Jahula

From Wikipedia, the free encyclopedia
Jump to: navigation, search
Jahula
Jahula is located in Mandatory Palestine
Jahula
Jahula
Arabic جاحولا
Name meaning Ain Jahula=The spring of the large rock[1]
Subdistrict Safad
Coordinates 33°07′28.33″N 35°34′02.55″E / 33.1245361°N 35.5673750°E / 33.1245361; 35.5673750Coordinates: 33°07′28.33″N 35°34′02.55″E / 33.1245361°N 35.5673750°E / 33.1245361; 35.5673750
Palestine grid 203/281
Population 420[2] (1945)
Area 3869[2] dunams
Date of depopulation May, 1948[3]

Jahula (Arabic: جاحولا‎‎) was a Palestinian Arab village in the Safad Subdistrict. It was depopulated during the 1948 War on May 1, 1948 by the Palmach's First Battalion of Operation Yiftach. It was located 11 km northeast of Safad.

In 1945, the village had a population of 420. The village had one mosque and a shrine for a local sage known as al-Shaykh Salih.

Location[edit]

Jahula was situated in the foothills of the Galilee Mountains overlooking the Hula Valley plain, by the Tiberias—al-Mutilla highway.[4]

History[edit]

The Jahula area had been occupied from the seventh through the third millennium B.C., according to archaeological excavations conducted in 1986.[4] Pottery remains from the Roman and Byzantine periods have also been found in the area.[5]

Jahula was recorded in the Ottoman census of 1596 as belonging to the nahiya (subdistrict) of Jira under the liwa' (district) of Safad, and at the time it had a small population of 28 inhabitants. They paid taxes on crops such as wheat and barley, and reared goats, bees, and water buffalos.[6]

In 1881, the Palestine Exploration Fund's Survey of Western Palestine found at Ain Jahula "a large perennial spring, with a stream flowing to the march of the Huleh; a large supply of good water".[7]

The villagers of Jahula were predominantly Muslim and worshipped at a local mosque, situated approximately 1 km north of the village site. A shrine there was dedicated to Shaykh Salih, a local religious preacher.[4] The houses in the village were made of masonry.[4]

Most villagers were engaged in agriculture, and a spring located on the north side of the village supplied the people of Jahula with drinking water.[4]

In the 1922 census of Palestine, conducted by the British Mandate authorities, Jahula had a population of 214; all Muslims,[8] increasing in the 1931 census to 357; still all Muslims, in a total of 90 houses.[9]

In 1945, Jahula had a population of 420, with 3,869 dunums of land, according to an official land and population survey.[2] 1,626 dunums were allocated to grain farming,[4][10] while 64 dunams were classified as urban land.[11]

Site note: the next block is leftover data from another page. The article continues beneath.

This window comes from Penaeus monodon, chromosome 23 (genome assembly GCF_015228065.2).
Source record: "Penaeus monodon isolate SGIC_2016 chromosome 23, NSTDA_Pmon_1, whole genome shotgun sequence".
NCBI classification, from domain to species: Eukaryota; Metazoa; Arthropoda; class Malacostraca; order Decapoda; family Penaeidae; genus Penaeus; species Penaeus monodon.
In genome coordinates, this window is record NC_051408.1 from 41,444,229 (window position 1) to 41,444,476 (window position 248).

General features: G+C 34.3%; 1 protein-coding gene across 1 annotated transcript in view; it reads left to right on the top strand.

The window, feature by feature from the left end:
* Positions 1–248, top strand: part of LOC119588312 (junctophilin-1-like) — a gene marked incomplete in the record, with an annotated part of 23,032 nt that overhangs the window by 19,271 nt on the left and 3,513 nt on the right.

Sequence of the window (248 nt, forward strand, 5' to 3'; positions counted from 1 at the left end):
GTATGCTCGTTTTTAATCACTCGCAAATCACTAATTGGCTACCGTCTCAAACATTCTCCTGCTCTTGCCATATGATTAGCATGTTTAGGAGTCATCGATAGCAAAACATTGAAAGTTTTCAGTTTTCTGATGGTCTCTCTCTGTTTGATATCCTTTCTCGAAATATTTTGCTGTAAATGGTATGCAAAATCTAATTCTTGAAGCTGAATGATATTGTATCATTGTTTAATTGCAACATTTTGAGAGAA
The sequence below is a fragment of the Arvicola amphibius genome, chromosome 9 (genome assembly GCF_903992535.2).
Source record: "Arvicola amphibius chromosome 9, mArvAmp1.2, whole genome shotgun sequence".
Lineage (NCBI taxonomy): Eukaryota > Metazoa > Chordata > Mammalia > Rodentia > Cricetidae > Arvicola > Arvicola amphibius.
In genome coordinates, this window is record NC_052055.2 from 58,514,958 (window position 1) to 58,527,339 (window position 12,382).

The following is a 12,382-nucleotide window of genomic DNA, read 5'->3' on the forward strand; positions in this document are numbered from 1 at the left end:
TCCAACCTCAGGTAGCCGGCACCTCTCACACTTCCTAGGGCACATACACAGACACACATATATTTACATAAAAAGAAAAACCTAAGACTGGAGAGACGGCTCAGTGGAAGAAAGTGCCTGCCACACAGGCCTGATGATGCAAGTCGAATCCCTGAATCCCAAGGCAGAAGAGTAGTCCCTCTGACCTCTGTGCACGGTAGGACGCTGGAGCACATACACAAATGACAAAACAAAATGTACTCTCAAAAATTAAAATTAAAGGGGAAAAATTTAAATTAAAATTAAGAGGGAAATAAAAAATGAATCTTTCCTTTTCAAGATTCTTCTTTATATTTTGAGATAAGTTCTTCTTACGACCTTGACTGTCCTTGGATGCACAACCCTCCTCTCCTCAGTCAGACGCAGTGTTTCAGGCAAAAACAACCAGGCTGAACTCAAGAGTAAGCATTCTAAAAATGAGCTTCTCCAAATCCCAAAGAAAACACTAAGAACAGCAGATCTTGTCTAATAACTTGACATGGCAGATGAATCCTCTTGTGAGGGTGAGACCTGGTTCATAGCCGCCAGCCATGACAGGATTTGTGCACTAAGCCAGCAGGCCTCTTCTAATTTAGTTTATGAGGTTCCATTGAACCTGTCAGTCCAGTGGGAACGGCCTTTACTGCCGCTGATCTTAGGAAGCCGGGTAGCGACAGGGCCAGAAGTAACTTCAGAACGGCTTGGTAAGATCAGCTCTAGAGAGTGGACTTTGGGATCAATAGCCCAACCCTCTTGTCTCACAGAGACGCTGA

Some villagers were also employed in the stone quarries north of the village.[4]

1948, and aftermath[edit]

Yiftach Brigade erecting fencing. Jahula. 1948
Yiftach Brigade defensive positions. Jahula. 1948

Jahula was depopulated during the 1948 War on May 1, 1948 by the Palmach's First Battalion of Operation Yiftach.[4][12] Benny Morris writes that the cause of depopulation is unknown, while the American Historian Rosemarie Esber gives as depopuation cause: "Direct mortar attacks on civilians, siege, shooting at fleeing Arabs".[12]

Presently, the Israeli Kibbutz of Yiftach is 2 kilometers (1.2 mi) northwest of the village site; there are no settlements on village lands.[4]

Of the village site the Palestinian historian Walid Khalidi wrote in 1992: "The only remains of the destroyed village are a few stone terraces. The site is enclosed by barbed wire, and cactuses and trees grow on it. The village spring is still in use by Israelis. Parts of the village land are planted in cotton and watermelons, while other parts are wooded and hilly.[4]

References[edit]

  1. ^ Palmer, 1881, p. 62
  2. ^ a b c Government of Palestine, Department of Statistics. Village Statistics, April, 1945. Quoted in Hadawi, 1970, p. 70
  3. ^ Morris, 2004, p. xvi, village #23. Morris gives date and cause of depopulation with a questionmark
  4. ^ a b c d e f g h i j Khalidi, 1992, p.457
  5. ^ Mokary, 2009, Yiftah Final Report
  6. ^ Hütteroth and Abdulfattah, 1977, p. 178. Quoted in Khalidi, 1992, p. 457
  7. ^ Conder and Kitchener, 1881, SWP I, p. 212
  8. ^ Barron, 1923, Table XI, Sub-district of Safad, p. 41
  9. ^ Mills, 1932, p. 107
  10. ^ Government of Palestine, Department of Statistics. Village Statistics, April, 1945. Quoted in Hadawi, 1970, p. 119
  11. ^ Government of Palestine, Department of Statistics. Village Statistics, April, 1945. Quoted in Hadawi, 1970, p. 169
  12. ^ a b Esber, 2008, p.391, village #158

Bibliography[edit]

External links[edit]